1.4 The Practice of Accounting
So wh, that way we're able to match the revenue and the costs, therefore the income of a business to the actual period in which it generated. So even though income might come in at one point and expenses might be paid at another, I'm gonna match these together to again show the benefit of a certain period of time or a certain series of actions in my business. We're gonna look at how we cost our product, our service, and how that fits in to finance in general, and becomes part of our financial equation.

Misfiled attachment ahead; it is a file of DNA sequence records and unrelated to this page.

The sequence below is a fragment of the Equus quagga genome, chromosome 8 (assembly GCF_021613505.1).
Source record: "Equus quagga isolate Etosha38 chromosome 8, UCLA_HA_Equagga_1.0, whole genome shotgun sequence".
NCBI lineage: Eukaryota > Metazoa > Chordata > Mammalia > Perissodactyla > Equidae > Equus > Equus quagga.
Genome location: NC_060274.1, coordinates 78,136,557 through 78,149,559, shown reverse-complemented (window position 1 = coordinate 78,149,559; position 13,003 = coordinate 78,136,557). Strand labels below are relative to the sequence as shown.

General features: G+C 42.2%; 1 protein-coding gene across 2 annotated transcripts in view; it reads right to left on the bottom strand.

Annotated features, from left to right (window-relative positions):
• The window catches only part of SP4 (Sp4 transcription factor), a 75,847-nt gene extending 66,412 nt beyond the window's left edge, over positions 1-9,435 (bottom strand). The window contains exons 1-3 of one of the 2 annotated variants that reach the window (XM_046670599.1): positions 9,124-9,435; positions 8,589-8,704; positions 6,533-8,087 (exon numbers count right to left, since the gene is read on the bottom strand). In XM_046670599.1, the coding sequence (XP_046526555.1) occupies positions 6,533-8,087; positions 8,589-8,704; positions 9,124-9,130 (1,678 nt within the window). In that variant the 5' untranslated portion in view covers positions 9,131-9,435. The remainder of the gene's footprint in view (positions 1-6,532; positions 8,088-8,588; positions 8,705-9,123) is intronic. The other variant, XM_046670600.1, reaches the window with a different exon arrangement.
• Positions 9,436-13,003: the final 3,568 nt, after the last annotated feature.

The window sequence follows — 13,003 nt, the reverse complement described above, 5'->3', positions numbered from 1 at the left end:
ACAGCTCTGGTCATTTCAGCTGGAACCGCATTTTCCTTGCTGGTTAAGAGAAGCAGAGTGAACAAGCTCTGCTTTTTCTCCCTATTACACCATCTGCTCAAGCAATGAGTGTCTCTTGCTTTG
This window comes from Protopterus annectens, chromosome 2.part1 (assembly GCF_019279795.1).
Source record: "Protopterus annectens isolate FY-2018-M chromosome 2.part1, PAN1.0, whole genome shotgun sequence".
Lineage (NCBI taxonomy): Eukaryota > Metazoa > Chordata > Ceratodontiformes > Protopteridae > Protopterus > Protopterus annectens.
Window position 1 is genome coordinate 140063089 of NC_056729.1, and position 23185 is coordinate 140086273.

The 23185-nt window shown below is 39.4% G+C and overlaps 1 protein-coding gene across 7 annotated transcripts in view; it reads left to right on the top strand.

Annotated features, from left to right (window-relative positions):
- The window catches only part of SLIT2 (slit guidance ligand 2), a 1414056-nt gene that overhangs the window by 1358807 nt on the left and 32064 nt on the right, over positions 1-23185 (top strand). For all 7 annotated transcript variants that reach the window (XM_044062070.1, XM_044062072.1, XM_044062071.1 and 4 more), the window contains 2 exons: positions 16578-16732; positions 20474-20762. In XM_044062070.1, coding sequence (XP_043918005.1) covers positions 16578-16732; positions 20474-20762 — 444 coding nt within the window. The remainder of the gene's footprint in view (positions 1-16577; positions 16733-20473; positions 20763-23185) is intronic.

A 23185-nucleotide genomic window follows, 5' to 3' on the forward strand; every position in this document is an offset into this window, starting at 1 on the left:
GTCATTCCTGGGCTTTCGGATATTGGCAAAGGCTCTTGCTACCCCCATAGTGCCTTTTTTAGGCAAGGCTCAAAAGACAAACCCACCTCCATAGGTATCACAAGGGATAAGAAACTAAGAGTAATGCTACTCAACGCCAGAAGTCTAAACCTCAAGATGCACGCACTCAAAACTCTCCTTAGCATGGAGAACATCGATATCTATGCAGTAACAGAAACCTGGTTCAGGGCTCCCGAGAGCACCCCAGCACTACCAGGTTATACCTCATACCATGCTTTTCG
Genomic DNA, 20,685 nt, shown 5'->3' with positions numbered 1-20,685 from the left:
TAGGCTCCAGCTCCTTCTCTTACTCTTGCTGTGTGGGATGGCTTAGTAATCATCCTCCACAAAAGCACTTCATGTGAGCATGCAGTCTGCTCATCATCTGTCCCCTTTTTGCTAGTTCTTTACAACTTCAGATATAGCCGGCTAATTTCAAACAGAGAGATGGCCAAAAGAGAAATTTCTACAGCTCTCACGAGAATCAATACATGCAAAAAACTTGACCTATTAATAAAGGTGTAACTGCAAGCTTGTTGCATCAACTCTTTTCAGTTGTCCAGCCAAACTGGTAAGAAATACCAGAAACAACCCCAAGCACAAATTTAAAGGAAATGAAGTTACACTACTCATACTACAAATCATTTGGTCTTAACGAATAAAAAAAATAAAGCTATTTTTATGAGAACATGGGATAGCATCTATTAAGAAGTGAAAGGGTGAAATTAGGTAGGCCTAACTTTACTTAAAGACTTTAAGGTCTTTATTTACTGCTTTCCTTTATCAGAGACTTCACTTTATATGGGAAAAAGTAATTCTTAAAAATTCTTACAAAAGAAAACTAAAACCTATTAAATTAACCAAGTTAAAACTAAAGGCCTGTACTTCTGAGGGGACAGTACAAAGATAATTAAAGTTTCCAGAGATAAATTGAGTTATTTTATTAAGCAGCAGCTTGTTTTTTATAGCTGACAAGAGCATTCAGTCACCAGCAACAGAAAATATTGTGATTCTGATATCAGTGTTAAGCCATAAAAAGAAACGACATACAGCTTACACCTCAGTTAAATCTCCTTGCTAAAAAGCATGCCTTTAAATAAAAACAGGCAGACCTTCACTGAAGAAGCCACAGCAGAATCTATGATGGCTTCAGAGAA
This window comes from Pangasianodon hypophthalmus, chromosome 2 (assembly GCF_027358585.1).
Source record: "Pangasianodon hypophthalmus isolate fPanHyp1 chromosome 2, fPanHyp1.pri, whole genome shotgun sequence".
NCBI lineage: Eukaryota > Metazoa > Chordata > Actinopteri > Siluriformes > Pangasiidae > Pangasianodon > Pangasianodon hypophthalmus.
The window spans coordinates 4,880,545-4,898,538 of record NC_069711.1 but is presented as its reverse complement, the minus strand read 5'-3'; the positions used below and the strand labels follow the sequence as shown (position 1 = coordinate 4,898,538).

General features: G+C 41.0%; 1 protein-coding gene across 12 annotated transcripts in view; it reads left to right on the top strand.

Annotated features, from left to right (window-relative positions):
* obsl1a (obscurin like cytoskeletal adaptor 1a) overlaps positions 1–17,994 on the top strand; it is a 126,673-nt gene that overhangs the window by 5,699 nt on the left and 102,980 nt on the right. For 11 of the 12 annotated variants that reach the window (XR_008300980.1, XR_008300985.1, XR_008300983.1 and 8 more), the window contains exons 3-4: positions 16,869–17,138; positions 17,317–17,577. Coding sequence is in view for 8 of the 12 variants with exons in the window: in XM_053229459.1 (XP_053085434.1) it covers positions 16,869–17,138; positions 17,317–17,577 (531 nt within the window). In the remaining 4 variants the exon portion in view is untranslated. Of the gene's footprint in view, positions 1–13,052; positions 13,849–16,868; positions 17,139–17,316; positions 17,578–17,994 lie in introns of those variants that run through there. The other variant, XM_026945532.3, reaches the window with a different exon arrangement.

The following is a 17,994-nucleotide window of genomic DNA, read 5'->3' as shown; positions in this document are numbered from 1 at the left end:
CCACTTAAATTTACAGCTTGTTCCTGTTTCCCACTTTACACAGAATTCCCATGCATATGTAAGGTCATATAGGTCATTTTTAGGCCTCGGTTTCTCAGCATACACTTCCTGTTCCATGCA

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Welcome back to Finance for Non-Financial Professionals. And, we’re gonna talk now about the way that accounting is practiced. It gets confusing. It gets confusing because there are rules but more often then rules, there are guidelines. And where the rules come into play is enforcing the way you use the guidelines, all right. So you have a lot of leeway, and again as a non-financial professional you’re not doing accounting. But you have to understand when you sit down at the table, and the accountant’s pass out the financial statements, or the managers start pulling out the financial statements, en, and reading things off, it’s good to understand how these were put together, and why things are, reflected the way they are. And so, there’s, there’s, there’s different committees out there as we should say or different standards out there. They give guidelines to accountants on how they should prepare these statements. One of the very famous ones is U.S. GAAP, G, A, A,P, Generally accepted accounting principles. Another one is the FASB, the Financial Accounting Standards Board, ‘kay. And these people, these organizations put out guidelines and enforce the rule, or help enforce the rules of accounting and make sure that accountants are accounting the way they should be. Now there’s several principles, especially in, in GAAP, U.S. GAAP. And European GAAP doesn’t actually differ usually that much from U.S. GAAP. There are some distinctions. But if you know one it’s very int, it’s very easy to understand. And the other. And so there’s these principles of what we do when we’re accounting for something. And I’m just gonna go over a few of those principles. You can easily Google the list and, and, and see the entire list of principles and definitions et cetera, et cetera, but I’m going to talk about the most commonly referred to and the most commonly relevant principles. The first of those is Historical Cost. Okay. Now the Historical cost Principle says that we record the value of an item at the price for which we acquired it. Now this is important because as we all know, the value of things change. Right. If I go and buy a brand new car for $50,000, the moment I drive that car off the car lot, it’s not a brand new car anymore it’s a used car and now it’s just lost at least 10% of its value, it’s not worth more than 45,000 now. So I buy a car and I put that on the books at $50,000. Well, how about a year later? What’s it worth a year later? What’s it worth two years later? What’s it worth three years later? Well historical costs tells us it doesn’t matter. We’re going to record the car at $50,000. And as long as it’s on the books, the car is going to be worth $50,000. Now, there are exceptions to this, of course. There are other things that come into play here. One of these is well, the car is one of the items that we’re going to depreciate. So we’re going to depreciate the car over time. And therefore we’re going to have historical costs. And then we’re gonna have the cost net of depreciation. Right. So in the case of the car we actually are going to show the, the value of that car net of depreciation. So on things that get depreciated that does come into play. There’s also the issue of a stock. What if I buy a stock? I buy a stock in Coca Cola and I buy it today for $3 and tomorrow it’s worth $4 and next week it’s worth $2 and two weeks after that it’s worth $10. The stock’s going up and down all the time. Well guess what. In marketable securities, we’re actually allowed to record the market value of our purchase. So every time that market value changes we can update the, the value of that on our books. Well what’s the difference? How come I can do that with a stock or a marketable security, and I can’t do it with my car or with my building? To un, unlike my car, my building is probably worth more over time. So I bought a building for $100,000 back in the 1940s and now that buildings worth over $10,000,000 today. But on my balance sheet, my asset shows that building at $100,000. That’s not fair. I have more assets than that. Building’s worth 5 million. Well, the reason for this is, is because marketable securities, the value of them, is actually set by the market, and we can see that value in real time easily and instantly, right. Just go onto the, the, the financial center. Look at what that security or stock is trading for at that moment, and you know the actual market value. And, you can’t, it’s not contestable. That is the value of that security at that moment. It’s quick and easy to find, and it’s reliable. In th, the, in the case of my building, well, I can hire the, the evaluators, the appraisers to come over and appraise my building and say well, your building now, today, is worth about this much. But as we’re going to learn in the evaluation section of this, we’re going to learn if you call three evaluate, evaluators, three appraisers, you’re going to get three different values. So the value of the of the building is really more subjective in many ways. Also, it costs me a lot to do it’s time consuming and therefore, I record my building at historical cost. Whereas my stocks, my marketable securities, I can record those and not only can I record these, but I should record these at their current market value, okay. Now, again, an exception, if I bought this building for $100,000 in the 1940s and today it’s worth $5 million, $10 million, that’s a huge difference, and really that difference probably should be reflected. So, before it gets that far out of whack, I probably should call an appraiser. Spend the money and have a formal appraisal done and update my book value. And if I do that, then I can actually update my book value and I can record the actual the new value of my building as opposed to the past value. So, you’ve got this this principle of historical cost. We record things at the cost of which they were purchased. But then there’s exception number one, exception number two, and exception number three and this is accounting. And this is this is where it gets confusing, this is where it gets subjective, this is where many times, the market can lose confidence in businesses that are known for dubious accounting practices, which is why you want to keep your accounting consistent. Okay. Another principle, the revenue recognition principle. Basically says, that companies should re, record revenue when that revenue is earned. Okay so, as revenue is earned we record the revenue. This is the basis for what we call accrual accounting. So in accrual accounting, we don’t necessarily, we don’t account for things as they happen, which is called cash accounting, which is pretty much statement of, of cash flows, we don’t record them as they happen but as they accrue to the business. So when a sale is made, I put that sale on my books, even though I gave my customer 60 day terms or 90 day terms. So I make a sale in December I record that sale in December, okay. I may not be paid until January or February but the sale was made in December. This is accrued accounting. I also accrue costs as they are incurred, so a cost that maybe I pay in 60 or 90 days, I accrue that cost on my books as it is incurred, okay. So wh, that way we’re able to match the revenue and the costs, therefore the income of a business to the actual period in which it generated. That revenue and incurred those costs. And this gives us a more accurate picture of the business and how the business if performing. Then there’s the matching principle. The matching principle says that to the best of my ability, I need to try to match my expenses with my revenue. So as my revenue comes in, expenses that revenue incurred, I need to match my expenses to that revenue, okay. And this is in line with the accrual principle. So even though income might come in at one point and expenses might be paid at another, I’m gonna match these together to again show the benefit of a certain period of time or a certain series of actions in my business. Depreciation, as I mentioned before, when I buy a car and I depreciate that over time. That’s an example of this. I buy a car and that car is gonna be used for my business and I have, I figure that the usable life of that car is five years. So, I simply depreciate that car, I allocate the same amount of, of expenditure for that car to every month of my business for five years. Okay. So, I’m matching the expense of that car to the use of that car. Another way is when we do cost of goods sold. Again I have a, a retail business as I’ve mentioned before. So, I go and I buy stock and I, and because I import my own stock I buy it in bulk, and I oftentimes have to pay cash for it at the time that I buy it, because of where I bring it from. So I go out and I drop lots of money all at once. But, and although that money goes out and you’ll see that on my cashflow statement. It’s not expensed until someone comes into one of my shops, purchases that item and walks out the door. The moment they purchase the item, my cost of goods sold is accounted for, right. And therefore, it matches the cost with the actual transaction and of course with the time. As it were, we’re actually recording this in the month of December. It’s Christmas time. I’m gonna have lots of sales this month. I already have. Therefore, my costs of goods sold will be very high this month. But a lot of what I’m selling this month I bought in September. So if we weren’t matching cost of goods sold to sales, I would show huge expenses in September and huge incomes and profits in December. This wouldn’t accurately reflect what’s really going on in my company. Next principle is the full disclosure principle. Now this is a funny one. I like this one. This one tells us that the more time we spend, the more accurate we can get. But, that accuracy doesn’t always justify the amount of time it would take. So, we need to make a trade off. We need to be as accurate as possible, in as little time as we can to deliver the level of accuracy that we feel we should deliver. Now, eh, you’ve heard, it’s even hard to describe this one because you hear me going well, well how we feel, what we think, what we, it’s all subjective. There’s no rules here. Right. How accurate do you need to be? Well, how accurate do you wanna be? And, really, I guess in the end, the market’s gonna decide, if the market looks at your financial statements and says, well, these aren’t very accurate, well, that’s gonna tell you you should have spent more time on that. At the same time, you don’t wanna spend all the time and get down to the very, very nitty gritty. And the more and more I look at financial statements, or as the years progress, the less and less accurate, unfortunately, I see them becoming. And the more and more general they group everything in just the same little headings. Just a few little lines whereas you know, ten years ago they would’ve had 15 lines. Now they’ve got three to five, right. So they’re getting a little bit more general as they go. But we want to disclose what is required for a reasonable person to be able to make accurate decisions. There’s the materiality principle which means and this is the same kind of thing. The significance of an item should be considered when it’s reported. Okay. An item is considered significant when a reasonable person would want to know that piece of information to make their decision. What’s a reasonable pershon, person? What’s significant? You really, you, you have to use good judgement here and you can see that there is a lot of leeway. For people to be honest or corrupt in this process. And, and unfortunately we seen that in the business world over the last several years. This one is important, The Consistency principle. The Consistency principle says whatever kind of accounting you want to use. Okay, you gotta be consistent. You gotta keep doing that kind of accounting. Th, there’s different ways to account for things, as we’ll see. Just even when you look at stock. There’s what’s called the FIFO method the LIFO method, first in, first out is FIFO, last in, first out is is, is LIFO. Okay, because when you when you purchase items you don’t always purchase them at the same price. And so, when you cost, have a cost of goods sold, well I’ve got an item in my shop right now that comes from two different purchases, and because the size of those purchases varied, one of that item is at one price, and one of that item is another. So if you walked into my shop today, and you bought one of those items, well, which cost of goods sold do I associate. Do I associate the oldest one on the shelf, or the newest one on the shelf, or do I do something called average cost, the average cost of my shift, on my shelf. This is actually up to you, but you need to be consistent in it, okay. And any other accounting practice principal that you choose to do, you need to be consistent. And finally we have what’s called the the cons, conservatism principal, saying that a, the the, accounts, the financial statements,should be as conservative as possible, to not give an overly rosy view or an overly optimistic view of a business. We wanna be as conservative as possible. Again, whatever that means. So in the next module we’re gonna look at costing methods. We’re gonna look at how we cost our product, our service, and how that fits in to finance in general, and becomes part of our financial equation. So I’ll see you in the next lesson.